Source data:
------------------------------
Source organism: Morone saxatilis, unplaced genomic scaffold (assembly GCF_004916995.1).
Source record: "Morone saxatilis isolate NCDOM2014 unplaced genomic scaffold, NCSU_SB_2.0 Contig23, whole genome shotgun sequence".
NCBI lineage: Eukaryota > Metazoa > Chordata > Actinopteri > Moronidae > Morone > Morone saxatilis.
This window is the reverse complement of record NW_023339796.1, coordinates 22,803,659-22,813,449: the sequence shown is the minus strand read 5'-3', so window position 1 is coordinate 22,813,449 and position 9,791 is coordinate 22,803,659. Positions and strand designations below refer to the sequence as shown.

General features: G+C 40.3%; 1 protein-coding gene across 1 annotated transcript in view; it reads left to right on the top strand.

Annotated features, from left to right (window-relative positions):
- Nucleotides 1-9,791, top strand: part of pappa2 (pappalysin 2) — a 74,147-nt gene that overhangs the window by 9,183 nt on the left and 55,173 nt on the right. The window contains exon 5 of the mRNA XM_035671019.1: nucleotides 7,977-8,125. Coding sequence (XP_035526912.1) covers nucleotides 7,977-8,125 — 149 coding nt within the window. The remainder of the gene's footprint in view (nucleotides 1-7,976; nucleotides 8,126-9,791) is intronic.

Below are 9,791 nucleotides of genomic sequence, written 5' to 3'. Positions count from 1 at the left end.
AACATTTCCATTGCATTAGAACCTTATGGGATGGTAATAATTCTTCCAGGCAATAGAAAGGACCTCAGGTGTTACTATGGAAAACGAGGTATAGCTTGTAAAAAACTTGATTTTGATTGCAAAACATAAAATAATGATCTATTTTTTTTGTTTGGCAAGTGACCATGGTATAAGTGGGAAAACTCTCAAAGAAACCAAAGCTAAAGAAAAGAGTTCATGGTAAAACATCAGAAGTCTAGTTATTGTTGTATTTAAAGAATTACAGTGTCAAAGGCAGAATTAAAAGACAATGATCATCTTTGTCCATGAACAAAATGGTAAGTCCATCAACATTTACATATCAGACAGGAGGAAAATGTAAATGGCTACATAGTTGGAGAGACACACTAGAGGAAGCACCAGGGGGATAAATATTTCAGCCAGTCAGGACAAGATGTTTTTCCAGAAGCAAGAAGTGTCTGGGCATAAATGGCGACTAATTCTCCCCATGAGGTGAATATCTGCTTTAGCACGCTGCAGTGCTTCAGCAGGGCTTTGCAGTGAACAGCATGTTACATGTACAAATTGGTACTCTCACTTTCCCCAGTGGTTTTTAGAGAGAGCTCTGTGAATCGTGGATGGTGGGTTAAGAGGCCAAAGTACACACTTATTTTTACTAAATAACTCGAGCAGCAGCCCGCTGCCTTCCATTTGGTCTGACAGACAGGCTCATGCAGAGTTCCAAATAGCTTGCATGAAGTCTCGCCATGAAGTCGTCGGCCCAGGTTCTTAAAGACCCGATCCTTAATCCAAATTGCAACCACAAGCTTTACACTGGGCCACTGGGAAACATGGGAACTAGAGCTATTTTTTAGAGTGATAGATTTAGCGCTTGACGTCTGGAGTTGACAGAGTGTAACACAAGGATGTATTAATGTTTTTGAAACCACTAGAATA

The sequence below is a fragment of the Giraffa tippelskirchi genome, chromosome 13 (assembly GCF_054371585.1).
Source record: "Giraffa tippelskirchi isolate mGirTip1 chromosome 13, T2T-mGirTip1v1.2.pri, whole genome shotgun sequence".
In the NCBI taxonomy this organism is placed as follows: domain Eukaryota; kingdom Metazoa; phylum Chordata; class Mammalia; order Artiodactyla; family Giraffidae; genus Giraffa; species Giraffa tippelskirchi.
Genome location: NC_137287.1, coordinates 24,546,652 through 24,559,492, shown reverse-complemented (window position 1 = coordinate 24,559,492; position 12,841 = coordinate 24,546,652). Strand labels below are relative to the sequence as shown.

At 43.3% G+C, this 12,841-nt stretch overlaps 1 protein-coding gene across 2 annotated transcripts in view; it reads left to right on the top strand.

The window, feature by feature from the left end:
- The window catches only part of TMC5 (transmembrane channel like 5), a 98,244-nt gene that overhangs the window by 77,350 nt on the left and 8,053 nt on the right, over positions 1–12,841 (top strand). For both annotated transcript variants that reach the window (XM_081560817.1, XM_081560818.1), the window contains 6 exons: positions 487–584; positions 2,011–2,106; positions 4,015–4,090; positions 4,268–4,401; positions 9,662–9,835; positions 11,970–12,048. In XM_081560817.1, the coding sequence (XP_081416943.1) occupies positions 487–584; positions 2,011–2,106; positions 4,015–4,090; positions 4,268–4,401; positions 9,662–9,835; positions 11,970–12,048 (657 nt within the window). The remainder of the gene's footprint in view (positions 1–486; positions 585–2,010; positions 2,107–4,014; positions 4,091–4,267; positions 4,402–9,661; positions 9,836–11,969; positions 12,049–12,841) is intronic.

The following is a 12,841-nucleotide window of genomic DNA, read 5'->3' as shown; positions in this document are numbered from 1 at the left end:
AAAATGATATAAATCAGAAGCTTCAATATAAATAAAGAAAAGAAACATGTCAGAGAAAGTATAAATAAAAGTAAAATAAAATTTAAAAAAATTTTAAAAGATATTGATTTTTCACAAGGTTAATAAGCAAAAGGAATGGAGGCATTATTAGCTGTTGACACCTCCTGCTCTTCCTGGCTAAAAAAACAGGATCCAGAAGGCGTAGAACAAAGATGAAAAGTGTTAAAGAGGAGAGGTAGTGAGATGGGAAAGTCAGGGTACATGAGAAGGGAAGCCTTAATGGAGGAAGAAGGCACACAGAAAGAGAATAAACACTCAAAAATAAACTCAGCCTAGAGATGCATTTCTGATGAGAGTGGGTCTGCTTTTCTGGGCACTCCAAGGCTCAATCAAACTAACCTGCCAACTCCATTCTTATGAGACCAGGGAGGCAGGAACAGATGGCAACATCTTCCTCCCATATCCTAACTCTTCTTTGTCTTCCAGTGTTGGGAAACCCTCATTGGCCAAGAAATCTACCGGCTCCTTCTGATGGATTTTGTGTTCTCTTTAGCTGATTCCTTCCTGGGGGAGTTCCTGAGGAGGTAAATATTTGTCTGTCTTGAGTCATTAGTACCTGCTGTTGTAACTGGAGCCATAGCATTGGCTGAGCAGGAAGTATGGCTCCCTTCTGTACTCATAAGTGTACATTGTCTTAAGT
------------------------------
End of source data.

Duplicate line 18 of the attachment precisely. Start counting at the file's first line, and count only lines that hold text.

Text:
AAAATGATATAAATCAGAAGCTTCAATATAAATAAAGAAAAGAAACATGTCAGAGAAAGTATAAATAAAAGTAAAATAAAATTTAAAAAAATTTTAAAAGATATTGATTTTTCACAAGGTTAATAAGCAAAAGGAATGGAGGCATTATTAGCTGTTGACACCTCCTGCTCTTCCTGGCTAAAAAAACAGGATCCAGAAGGCGTAGAACAAAGATGAAAAGTGTTAAAGAGGAGAGGTAGTGAGATGGGAAAGTCAGGGTACATGAGAAGGGAAGCCTTAATGGAGGAAGAAGGCACACAGAAAGAGAATAAACACTCAAAAATAAACTCAGCCTAGAGATGCATTTCTGATGAGAGTGGGTCTGCTTTTCTGGGCACTCCAAGGCTCAATCAAACTAACCTGCCAACTCCATTCTTATGAGACCAGGGAGGCAGGAACAGATGGCAACATCTTCCTCCCATATCCTAACTCTTCTTTGTCTTCCAGTGTTGGGAAACCCTCATTGGCCAAGAAATCTACCGGCTCCTTCTGATGGATTTTGTGTTCTCTTTAGCTGATTCCTTCCTGGGGGAGTTCCTGAGGAGGTAAATATTTGTCTGTCTTGAGTCATTAGTACCTGCTGTTGTAACTGGAGCCATAGCATTGGCTGAGCAGGAAGTATGGCTCCCTTCTGTACTCATAAGTGTACATTGTCTTAAGT